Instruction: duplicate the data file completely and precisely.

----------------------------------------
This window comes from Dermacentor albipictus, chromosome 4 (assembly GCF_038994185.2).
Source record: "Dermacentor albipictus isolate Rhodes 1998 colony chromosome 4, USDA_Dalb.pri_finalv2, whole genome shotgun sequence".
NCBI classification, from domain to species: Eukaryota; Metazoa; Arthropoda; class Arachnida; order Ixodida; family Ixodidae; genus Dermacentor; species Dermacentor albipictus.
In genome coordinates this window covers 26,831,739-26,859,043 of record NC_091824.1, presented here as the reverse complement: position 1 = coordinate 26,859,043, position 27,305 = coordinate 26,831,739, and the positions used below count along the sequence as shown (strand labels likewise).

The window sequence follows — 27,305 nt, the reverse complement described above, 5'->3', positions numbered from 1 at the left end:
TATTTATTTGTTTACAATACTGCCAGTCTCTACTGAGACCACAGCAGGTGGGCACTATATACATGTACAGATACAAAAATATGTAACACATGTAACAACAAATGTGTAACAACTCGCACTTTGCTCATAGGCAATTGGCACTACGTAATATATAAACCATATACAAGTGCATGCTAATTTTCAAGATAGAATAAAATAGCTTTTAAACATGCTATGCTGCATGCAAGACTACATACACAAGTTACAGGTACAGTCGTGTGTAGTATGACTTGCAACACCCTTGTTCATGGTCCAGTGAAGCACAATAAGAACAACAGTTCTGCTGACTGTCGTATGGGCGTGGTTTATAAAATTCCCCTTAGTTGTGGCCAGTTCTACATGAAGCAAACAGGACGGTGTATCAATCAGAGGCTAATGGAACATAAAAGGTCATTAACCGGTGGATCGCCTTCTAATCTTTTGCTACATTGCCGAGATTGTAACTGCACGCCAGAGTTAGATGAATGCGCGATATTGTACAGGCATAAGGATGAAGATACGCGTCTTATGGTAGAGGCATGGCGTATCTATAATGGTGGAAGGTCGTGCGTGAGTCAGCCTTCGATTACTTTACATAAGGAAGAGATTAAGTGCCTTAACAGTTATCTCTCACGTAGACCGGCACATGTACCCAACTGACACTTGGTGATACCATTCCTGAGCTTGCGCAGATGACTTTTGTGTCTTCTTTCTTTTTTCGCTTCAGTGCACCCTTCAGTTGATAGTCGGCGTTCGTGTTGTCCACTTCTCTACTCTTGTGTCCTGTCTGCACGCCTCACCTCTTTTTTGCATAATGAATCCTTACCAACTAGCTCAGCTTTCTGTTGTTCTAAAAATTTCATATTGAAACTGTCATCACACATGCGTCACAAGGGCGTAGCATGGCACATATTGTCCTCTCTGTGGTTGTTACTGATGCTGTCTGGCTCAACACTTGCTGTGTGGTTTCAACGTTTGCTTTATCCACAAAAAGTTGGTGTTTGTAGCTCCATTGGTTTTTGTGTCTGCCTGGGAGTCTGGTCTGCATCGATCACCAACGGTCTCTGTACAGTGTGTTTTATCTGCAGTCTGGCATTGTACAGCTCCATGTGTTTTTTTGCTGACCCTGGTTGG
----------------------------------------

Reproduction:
This window comes from Dermacentor albipictus, chromosome 4 (assembly GCF_038994185.2).
Source record: "Dermacentor albipictus isolate Rhodes 1998 colony chromosome 4, USDA_Dalb.pri_finalv2, whole genome shotgun sequence".
NCBI classification, from domain to species: Eukaryota; Metazoa; Arthropoda; class Arachnida; order Ixodida; family Ixodidae; genus Dermacentor; species Dermacentor albipictus.
In genome coordinates this window covers 26,831,739-26,859,043 of record NC_091824.1, presented here as the reverse complement: position 1 = coordinate 26,859,043, position 27,305 = coordinate 26,831,739, and the positions used below count along the sequence as shown (strand labels likewise).

The window sequence follows — 27,305 nt, the reverse complement described above, 5'->3', positions numbered from 1 at the left end:
TATTTATTTGTTTACAATACTGCCAGTCTCTACTGAGACCACAGCAGGTGGGCACTATATACATGTACAGATACAAAAATATGTAACACATGTAACAACAAATGTGTAACAACTCGCACTTTGCTCATAGGCAATTGGCACTACGTAATATATAAACCATATACAAGTGCATGCTAATTTTCAAGATAGAATAAAATAGCTTTTAAACATGCTATGCTGCATGCAAGACTACATACACAAGTTACAGGTACAGTCGTGTGTAGTATGACTTGCAACACCCTTGTTCATGGTCCAGTGAAGCACAATAAGAACAACAGTTCTGCTGACTGTCGTATGGGCGTGGTTTATAAAATTCCCCTTAGTTGTGGCCAGTTCTACATGAAGCAAACAGGACGGTGTATCAATCAGAGGCTAATGGAACATAAAAGGTCATTAACCGGTGGATCGCCTTCTAATCTTTTGCTACATTGCCGAGATTGTAACTGCACGCCAGAGTTAGATGAATGCGCGATATTGTACAGGCATAAGGATGAAGATACGCGTCTTATGGTAGAGGCATGGCGTATCTATAATGGTGGAAGGTCGTGCGTGAGTCAGCCTTCGATTACTTTACATAAGGAAGAGATTAAGTGCCTTAACAGTTATCTCTCACGTAGACCGGCACATGTACCCAACTGACACTTGGTGATACCATTCCTGAGCTTGCGCAGATGACTTTTGTGTCTTCTTTCTTTTTTCGCTTCAGTGCACCCTTCAGTTGATAGTCGGCGTTCGTGTTGTCCACTTCTCTACTCTTGTGTCCTGTCTGCACGCCTCACCTCTTTTTTGCATAATGAATCCTTACCAACTAGCTCAGCTTTCTGTTGTTCTAAAAATTTCATATTGAAACTGTCATCACACATGCGTCACAAGGGCGTAGCATGGCACATATTGTCCTCTCTGTGGTTGTTACTGATGCTGTCTGGCTCAACACTTGCTGTGTGGTTTCAACGTTTGCTTTATCCACAAAAAGTTGGTGTTTGTAGCTCCATTGGTTTTTGTGTCTGCCTGGGAGTCTGGTCTGCATCGATCACCAACGGTCTCTGTACAGTGTGTTTTATCTGCAGTCTGGCATTGTACAGCTCCATGTGTTTTTTTGCTGACCCTGGTTGG